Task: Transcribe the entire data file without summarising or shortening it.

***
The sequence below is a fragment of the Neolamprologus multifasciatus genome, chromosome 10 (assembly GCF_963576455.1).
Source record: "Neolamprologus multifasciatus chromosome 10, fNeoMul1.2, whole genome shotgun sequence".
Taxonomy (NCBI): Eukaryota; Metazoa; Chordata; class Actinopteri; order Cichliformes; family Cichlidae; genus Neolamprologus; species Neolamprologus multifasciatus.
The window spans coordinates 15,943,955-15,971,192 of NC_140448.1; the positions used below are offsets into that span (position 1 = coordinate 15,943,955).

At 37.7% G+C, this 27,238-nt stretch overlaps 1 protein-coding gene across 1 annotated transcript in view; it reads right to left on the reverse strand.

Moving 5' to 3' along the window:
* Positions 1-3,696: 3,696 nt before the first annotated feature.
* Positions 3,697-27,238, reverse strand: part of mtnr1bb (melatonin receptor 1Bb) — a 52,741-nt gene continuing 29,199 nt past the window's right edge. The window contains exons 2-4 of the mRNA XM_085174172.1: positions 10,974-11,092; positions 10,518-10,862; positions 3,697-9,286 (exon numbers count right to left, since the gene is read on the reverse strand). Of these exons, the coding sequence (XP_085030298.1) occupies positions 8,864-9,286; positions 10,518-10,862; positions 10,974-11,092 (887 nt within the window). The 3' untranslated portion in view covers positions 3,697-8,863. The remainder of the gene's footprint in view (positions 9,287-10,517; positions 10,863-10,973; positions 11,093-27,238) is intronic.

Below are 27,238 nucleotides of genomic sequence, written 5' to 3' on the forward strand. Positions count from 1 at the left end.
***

The sequence below is a fragment of the Neolamprologus multifasciatus genome, chromosome 10 (assembly GCF_963576455.1).
Source record: "Neolamprologus multifasciatus chromosome 10, fNeoMul1.2, whole genome shotgun sequence".
Taxonomy (NCBI): Eukaryota; Metazoa; Chordata; class Actinopteri; order Cichliformes; family Cichlidae; genus Neolamprologus; species Neolamprologus multifasciatus.
The window spans coordinates 15,943,955-15,971,192 of NC_140448.1; the positions used below are offsets into that span (position 1 = coordinate 15,943,955).

At 37.7% G+C, this 27,238-nt stretch overlaps 1 protein-coding gene across 1 annotated transcript in view; it reads right to left on the reverse strand.

Moving 5' to 3' along the window:
* Positions 1-3,696: 3,696 nt before the first annotated feature.
* Positions 3,697-27,238, reverse strand: part of mtnr1bb (melatonin receptor 1Bb) — a 52,741-nt gene continuing 29,199 nt past the window's right edge. The window contains exons 2-4 of the mRNA XM_085174172.1: positions 10,974-11,092; positions 10,518-10,862; positions 3,697-9,286 (exon numbers count right to left, since the gene is read on the reverse strand). Of these exons, the coding sequence (XP_085030298.1) occupies positions 8,864-9,286; positions 10,518-10,862; positions 10,974-11,092 (887 nt within the window). The 3' untranslated portion in view covers positions 3,697-8,863. The remainder of the gene's footprint in view (positions 9,287-10,517; positions 10,863-10,973; positions 11,093-27,238) is intronic.

Below are 27,238 nucleotides of genomic sequence, written 5' to 3' on the forward strand. Positions count from 1 at the left end.